In .NET 4.0, you don't need to download or add any libraries to the project in order to be able to add code contracts to your code. The part that you download are the tools for static analysis and ccrewrite. If you are using an older version of .NET, I suggest you upgrade to 4.0 before starting to use Code Contracts.
As long as you use only the static analysis features (Static Contract Checking), you can use it without directly interfering with the development process of other developers (keep reading though). In this case nothing changes in terms of compilation or deployment.
If you were meaning to enable Perform Runtime Contract Checking, then you should get everyone on the team to use the tools. You should also make sure that your build server is able to produce the same results as your local Visual Studio. This is because as soon as you enable that feature, code contracts start to influence runtime behavior. Obviously, the behavior of the code must be the same for everyone.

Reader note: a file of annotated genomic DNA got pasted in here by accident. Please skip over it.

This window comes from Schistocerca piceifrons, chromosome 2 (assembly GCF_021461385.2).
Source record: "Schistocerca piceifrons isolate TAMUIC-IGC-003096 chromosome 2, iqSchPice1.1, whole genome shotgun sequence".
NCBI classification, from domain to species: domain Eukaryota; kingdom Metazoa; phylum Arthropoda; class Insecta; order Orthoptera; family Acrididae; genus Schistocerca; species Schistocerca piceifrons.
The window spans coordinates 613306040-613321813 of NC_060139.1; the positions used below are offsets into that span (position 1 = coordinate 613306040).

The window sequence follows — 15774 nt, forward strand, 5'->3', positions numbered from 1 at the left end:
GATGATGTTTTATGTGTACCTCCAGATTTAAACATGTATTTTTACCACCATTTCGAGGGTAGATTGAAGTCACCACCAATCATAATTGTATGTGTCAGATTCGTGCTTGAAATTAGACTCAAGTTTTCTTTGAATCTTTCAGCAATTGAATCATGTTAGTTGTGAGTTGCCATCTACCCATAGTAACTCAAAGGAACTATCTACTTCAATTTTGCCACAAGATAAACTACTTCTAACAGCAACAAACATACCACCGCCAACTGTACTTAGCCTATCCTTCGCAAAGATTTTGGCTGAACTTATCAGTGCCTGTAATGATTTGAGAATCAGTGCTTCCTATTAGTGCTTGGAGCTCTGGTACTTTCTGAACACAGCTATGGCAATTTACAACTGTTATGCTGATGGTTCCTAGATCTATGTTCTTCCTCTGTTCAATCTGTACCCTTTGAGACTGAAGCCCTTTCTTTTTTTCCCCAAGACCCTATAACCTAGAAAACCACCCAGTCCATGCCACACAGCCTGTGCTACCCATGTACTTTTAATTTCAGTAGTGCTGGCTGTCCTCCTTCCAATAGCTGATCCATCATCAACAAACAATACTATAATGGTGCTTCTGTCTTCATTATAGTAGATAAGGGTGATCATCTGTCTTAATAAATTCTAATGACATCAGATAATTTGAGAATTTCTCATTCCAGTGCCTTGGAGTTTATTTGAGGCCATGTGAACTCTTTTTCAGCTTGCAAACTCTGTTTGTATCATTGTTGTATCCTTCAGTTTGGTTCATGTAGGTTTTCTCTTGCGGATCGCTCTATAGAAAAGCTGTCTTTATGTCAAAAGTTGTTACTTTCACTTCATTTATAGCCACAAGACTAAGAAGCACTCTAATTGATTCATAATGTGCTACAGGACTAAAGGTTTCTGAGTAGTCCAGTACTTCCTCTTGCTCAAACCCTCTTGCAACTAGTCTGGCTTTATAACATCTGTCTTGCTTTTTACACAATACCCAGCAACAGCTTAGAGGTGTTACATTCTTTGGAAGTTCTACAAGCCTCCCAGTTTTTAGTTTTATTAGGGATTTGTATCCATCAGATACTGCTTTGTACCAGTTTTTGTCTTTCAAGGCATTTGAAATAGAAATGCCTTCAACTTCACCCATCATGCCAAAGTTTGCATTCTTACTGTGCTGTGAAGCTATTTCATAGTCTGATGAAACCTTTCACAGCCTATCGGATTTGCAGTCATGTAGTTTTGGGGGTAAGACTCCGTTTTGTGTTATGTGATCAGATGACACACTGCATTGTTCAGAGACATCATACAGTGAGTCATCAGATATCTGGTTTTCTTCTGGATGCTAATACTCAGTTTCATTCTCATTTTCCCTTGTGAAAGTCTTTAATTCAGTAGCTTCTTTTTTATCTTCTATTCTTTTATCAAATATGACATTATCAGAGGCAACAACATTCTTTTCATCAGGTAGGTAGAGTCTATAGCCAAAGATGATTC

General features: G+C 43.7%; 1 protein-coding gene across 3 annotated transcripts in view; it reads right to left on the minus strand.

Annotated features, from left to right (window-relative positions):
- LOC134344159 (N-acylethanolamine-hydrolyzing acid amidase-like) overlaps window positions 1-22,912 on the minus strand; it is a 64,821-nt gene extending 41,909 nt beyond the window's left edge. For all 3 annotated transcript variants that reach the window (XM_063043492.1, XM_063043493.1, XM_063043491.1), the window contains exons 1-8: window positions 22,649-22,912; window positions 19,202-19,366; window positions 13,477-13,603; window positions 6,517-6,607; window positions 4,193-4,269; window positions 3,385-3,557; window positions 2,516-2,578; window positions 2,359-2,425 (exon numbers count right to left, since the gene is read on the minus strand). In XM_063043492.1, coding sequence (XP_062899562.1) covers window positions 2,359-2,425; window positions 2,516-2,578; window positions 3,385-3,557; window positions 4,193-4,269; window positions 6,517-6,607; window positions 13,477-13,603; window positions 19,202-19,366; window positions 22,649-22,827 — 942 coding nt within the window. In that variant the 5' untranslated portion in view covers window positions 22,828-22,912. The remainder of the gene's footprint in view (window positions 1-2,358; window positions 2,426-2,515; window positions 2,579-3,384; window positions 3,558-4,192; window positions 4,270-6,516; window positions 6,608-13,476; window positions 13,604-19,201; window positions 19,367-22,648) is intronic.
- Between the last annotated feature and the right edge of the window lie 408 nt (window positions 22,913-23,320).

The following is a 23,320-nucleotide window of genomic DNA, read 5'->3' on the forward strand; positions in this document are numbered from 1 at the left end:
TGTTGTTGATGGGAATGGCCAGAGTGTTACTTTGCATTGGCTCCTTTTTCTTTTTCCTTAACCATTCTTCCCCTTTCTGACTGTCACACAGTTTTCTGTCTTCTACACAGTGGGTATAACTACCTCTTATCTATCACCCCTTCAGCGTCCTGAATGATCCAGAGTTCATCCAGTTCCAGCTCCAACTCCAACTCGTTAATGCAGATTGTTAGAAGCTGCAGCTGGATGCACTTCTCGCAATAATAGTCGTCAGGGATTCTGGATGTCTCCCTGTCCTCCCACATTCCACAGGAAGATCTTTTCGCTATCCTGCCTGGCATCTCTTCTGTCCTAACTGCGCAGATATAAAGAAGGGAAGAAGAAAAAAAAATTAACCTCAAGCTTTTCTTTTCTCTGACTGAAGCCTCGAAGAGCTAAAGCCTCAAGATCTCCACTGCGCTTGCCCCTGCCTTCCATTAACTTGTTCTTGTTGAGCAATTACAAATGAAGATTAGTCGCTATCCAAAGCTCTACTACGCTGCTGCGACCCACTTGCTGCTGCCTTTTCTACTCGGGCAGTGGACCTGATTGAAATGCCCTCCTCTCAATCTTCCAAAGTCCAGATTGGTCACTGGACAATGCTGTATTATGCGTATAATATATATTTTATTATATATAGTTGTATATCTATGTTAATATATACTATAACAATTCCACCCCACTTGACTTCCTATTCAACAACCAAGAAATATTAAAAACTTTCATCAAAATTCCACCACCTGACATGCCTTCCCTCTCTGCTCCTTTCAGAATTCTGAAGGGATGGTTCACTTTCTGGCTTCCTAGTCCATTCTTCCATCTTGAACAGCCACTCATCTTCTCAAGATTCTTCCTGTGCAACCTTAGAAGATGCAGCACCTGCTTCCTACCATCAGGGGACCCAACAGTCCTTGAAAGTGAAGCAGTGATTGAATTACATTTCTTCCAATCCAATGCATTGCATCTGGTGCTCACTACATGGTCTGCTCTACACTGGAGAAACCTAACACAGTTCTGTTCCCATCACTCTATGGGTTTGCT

Even if you decide to use only static features for now, there is a downside to not having everyone on the team using the tools: they won't be able to properly maintain the code that makes use of code contracts. Refactoring might require changes to the contracts, but without the tools they can inadvertently introduce a lot of warnings that you will have to fix if you're the only one with the tools.
That being said, I've worked with code contracts in specific parts of a shared code base without the rest of the team using them without any significant problems. Of course, you should still talk to your colleagues about it, so they won't run into any surprises when maintaining your code. The only times where my use of code contracts forces them to do some extra work, is when they add a method to an interface I've defined a contract for. The contract is in an abstract class implementing that interface, which means they will have to add a minimal implementation of that new method to the abstract class.